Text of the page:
Monogrammed Sugar Cookies
*Cook's Note: You can use premade cookie dough or follow the recipe below
- 1 1/2 cups confectioners' sugar, sifted
- 1 cup (2 sticks) butter
- 1 egg
- 1 teaspoon vanilla extract
- 1 teaspoon pure almond extract
- 2 1/2 cups all-purpose flour
- 1 teaspoon baking soda
- 1 teaspoon cream of tartar
- Granulated sugar
- Royal Icing, recipe follows
- Royal Icing:
- *3 egg whites
- 1 (1-pound) box confectioners' sugar
- 1/8 teaspoon cream of tartar
- Food coloring, optional
In a bowl, cream together the sugar and butter, then mix in the egg and vanilla and almond extracts. In another bowl, stir together the flour, baking soda, and cream of tarter; mix the dry ingredients into the creamed mixture, then cover and refrigerate for 2 to 3 hours, or overnight.
Preheat the oven to 350 degrees F.
Divide the chilled dough in half and roll it out on a lightly floured pastry cloth to a 1/4-inch thickness. Lightly grease some baking sheets. Cut the dough with a floured cookie cutter; sprinkle with sugar. Transfer the cookies to the prepared sheets and bake for 9 minutes.Royal Icing:
In a medium bowl, combine egg whites, sugar, and cream of tarter. Beat at low speed with an electric mixer until blended. Increase mixer speed to high, and beat 8 to 10 minutes, or until mixture holds a peak. Cover with a damp cloth when not in use. Separate into bowls and add food coloring, if desired.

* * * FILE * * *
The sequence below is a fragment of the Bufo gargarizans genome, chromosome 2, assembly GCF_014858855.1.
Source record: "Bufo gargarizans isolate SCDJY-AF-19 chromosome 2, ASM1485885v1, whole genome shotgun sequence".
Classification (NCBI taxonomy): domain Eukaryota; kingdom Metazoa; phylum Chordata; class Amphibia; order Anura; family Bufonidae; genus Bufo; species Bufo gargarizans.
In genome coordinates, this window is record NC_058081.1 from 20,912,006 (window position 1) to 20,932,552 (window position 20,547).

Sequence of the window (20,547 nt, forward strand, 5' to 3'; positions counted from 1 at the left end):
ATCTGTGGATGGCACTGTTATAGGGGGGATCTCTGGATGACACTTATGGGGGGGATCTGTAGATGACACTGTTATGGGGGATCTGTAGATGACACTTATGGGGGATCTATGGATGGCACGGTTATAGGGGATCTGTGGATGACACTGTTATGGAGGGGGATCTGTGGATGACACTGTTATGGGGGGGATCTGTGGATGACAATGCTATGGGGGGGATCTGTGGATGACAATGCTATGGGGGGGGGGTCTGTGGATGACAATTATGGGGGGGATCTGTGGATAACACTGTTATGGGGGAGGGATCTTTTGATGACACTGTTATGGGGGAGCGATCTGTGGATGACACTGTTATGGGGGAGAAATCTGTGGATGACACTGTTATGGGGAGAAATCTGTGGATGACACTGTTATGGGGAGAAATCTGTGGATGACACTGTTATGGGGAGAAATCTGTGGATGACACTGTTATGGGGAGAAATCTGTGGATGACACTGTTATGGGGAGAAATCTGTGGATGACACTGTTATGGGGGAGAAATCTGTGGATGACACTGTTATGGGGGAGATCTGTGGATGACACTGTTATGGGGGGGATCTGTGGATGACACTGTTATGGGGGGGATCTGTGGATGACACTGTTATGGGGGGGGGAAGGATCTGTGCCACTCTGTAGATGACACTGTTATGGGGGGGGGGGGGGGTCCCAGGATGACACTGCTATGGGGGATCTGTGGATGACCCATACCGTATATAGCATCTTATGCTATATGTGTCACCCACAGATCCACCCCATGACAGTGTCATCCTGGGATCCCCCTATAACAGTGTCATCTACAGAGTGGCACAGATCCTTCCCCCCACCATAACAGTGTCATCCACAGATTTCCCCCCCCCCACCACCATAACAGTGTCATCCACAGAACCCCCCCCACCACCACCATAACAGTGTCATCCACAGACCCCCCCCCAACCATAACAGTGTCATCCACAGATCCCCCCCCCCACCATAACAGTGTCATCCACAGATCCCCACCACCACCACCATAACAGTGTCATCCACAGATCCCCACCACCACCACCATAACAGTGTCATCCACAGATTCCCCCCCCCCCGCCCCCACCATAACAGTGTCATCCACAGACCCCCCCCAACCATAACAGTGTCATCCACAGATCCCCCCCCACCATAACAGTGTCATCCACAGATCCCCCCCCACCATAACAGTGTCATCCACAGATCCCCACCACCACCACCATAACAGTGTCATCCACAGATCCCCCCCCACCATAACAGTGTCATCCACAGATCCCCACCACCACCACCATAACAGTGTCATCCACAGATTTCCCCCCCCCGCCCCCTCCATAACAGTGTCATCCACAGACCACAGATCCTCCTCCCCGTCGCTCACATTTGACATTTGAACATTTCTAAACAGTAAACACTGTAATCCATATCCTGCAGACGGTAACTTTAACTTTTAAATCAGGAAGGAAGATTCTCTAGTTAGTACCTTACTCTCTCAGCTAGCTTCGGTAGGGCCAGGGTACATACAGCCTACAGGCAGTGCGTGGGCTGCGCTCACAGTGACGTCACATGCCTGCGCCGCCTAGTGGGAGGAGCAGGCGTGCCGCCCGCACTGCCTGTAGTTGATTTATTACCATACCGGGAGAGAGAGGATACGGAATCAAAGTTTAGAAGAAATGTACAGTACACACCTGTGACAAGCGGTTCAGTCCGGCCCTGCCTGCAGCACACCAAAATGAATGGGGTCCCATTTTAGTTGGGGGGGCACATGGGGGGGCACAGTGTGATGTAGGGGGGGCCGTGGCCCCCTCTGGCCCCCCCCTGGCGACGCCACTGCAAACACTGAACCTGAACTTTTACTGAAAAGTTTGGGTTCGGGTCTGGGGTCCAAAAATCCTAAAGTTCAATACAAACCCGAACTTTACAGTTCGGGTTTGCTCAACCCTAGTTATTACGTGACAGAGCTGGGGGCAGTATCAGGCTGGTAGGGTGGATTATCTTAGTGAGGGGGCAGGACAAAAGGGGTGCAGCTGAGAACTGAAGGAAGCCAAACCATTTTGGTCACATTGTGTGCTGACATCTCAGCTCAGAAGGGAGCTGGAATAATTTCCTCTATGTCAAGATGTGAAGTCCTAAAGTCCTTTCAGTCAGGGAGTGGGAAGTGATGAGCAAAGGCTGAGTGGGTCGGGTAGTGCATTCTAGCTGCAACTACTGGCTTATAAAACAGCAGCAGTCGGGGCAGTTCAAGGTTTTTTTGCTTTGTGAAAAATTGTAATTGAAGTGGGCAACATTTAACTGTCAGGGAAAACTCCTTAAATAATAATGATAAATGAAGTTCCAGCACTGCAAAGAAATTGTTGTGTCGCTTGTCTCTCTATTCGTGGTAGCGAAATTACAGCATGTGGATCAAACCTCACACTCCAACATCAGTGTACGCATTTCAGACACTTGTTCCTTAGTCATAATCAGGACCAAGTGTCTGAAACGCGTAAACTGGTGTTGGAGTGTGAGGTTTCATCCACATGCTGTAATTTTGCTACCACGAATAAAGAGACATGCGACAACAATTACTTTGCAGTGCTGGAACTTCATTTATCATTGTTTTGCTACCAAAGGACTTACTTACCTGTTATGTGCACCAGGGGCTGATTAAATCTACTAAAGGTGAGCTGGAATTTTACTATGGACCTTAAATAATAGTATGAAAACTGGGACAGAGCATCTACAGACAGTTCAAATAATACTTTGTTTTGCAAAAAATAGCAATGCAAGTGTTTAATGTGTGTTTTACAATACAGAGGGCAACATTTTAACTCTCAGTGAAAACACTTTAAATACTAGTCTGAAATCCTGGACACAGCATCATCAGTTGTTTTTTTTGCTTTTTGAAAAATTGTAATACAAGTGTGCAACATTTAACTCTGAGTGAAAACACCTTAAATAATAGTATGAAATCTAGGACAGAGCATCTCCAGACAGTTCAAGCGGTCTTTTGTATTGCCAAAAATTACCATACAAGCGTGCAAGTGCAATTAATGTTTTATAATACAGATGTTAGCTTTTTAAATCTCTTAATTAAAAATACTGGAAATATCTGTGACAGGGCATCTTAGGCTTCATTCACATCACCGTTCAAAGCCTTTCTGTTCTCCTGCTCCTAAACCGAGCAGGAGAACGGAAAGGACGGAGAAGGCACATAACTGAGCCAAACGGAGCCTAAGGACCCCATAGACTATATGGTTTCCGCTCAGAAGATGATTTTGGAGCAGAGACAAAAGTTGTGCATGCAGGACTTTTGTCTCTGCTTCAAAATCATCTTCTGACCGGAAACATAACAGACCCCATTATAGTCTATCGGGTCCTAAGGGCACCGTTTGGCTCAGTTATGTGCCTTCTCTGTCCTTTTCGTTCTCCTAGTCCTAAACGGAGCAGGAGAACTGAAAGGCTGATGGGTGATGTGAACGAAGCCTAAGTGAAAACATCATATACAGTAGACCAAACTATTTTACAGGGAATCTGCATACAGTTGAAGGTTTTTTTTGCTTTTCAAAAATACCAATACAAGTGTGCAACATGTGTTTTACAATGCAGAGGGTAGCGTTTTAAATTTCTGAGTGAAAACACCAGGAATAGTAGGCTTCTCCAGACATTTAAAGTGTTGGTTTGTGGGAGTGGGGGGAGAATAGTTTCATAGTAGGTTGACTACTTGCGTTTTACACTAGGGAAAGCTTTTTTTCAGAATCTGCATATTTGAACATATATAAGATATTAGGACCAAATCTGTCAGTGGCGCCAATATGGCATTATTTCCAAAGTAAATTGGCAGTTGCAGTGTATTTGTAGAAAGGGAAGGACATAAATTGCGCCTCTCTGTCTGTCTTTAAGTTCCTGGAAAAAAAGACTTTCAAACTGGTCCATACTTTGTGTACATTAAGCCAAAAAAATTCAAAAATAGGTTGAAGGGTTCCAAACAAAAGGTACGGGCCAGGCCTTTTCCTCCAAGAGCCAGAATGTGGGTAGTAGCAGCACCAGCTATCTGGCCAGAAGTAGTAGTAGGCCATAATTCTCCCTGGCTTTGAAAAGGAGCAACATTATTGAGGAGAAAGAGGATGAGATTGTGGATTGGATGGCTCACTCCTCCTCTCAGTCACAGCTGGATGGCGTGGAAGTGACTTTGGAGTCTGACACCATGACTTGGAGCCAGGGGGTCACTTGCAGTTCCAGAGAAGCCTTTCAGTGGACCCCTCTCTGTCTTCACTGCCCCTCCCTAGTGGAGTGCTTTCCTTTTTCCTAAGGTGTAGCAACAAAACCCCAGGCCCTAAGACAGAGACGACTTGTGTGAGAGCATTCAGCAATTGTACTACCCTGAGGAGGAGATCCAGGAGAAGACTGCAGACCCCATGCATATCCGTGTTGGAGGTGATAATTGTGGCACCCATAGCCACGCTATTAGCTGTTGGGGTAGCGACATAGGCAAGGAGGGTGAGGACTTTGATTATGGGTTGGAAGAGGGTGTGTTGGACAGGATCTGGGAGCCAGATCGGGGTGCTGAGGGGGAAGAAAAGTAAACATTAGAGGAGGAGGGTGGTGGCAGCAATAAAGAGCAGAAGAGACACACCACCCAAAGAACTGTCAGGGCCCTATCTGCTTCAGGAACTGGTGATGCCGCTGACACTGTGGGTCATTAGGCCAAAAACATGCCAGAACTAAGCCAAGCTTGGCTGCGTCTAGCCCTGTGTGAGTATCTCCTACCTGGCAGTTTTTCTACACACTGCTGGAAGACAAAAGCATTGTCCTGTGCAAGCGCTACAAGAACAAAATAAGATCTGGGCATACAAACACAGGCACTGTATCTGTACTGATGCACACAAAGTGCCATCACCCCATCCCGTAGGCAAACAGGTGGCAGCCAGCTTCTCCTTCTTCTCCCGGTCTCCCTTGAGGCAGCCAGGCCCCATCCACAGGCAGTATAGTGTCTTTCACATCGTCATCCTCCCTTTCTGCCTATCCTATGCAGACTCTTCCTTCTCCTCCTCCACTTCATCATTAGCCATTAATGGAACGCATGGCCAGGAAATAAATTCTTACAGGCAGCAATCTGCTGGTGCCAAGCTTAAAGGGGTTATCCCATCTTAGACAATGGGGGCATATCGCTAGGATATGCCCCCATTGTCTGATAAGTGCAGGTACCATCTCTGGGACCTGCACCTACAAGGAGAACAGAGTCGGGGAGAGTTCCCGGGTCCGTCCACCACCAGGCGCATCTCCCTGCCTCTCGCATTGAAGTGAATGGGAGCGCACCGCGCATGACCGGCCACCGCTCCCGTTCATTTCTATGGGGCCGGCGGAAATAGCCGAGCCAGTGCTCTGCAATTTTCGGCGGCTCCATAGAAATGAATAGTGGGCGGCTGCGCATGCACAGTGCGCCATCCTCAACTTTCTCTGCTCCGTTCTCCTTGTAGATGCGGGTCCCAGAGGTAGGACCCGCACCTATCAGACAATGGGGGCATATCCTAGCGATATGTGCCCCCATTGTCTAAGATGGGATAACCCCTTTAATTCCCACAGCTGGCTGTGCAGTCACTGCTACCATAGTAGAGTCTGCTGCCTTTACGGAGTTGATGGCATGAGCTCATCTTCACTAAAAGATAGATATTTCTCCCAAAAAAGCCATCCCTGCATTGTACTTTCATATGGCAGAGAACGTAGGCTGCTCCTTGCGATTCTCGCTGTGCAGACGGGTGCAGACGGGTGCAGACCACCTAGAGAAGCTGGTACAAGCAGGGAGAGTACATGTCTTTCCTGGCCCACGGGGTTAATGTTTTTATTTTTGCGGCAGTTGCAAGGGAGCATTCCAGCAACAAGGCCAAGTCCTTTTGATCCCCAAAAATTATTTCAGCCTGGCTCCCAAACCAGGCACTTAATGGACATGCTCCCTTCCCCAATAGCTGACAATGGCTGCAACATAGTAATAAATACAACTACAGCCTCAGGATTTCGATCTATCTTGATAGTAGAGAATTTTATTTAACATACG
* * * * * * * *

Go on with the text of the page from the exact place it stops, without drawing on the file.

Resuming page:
*RAW EGG WARNING
Food Network Kitchens suggest caution in consuming raw and lightly-cooked eggs
Due to the slight risk of Salmonella or other food-borne illness. To reduce this risk, we recommend you use only fresh, properly-refrigerated, clean, grade A or AA eggs with intact shells, and avoid contact between the yolks or whites and the shell.
Contains Raw Eggs: The Food Network Kitchen suggest caution in consuming raw and lightly cooked eggs due to the slight risk of salmonella or other food-borne illness. To reduce this risk, we recommend you use only fresh, properly refrigerated, clean grade A or AA eggs with intact shells, and avoid contact between the yolks or whites and the shell. For recipes that call for eggs that are raw or undercooked when the dish is served, use shell eggs that have been treated to destroy salmonella, by pasteurization or another approved method.
Thank you! your flag was submitted.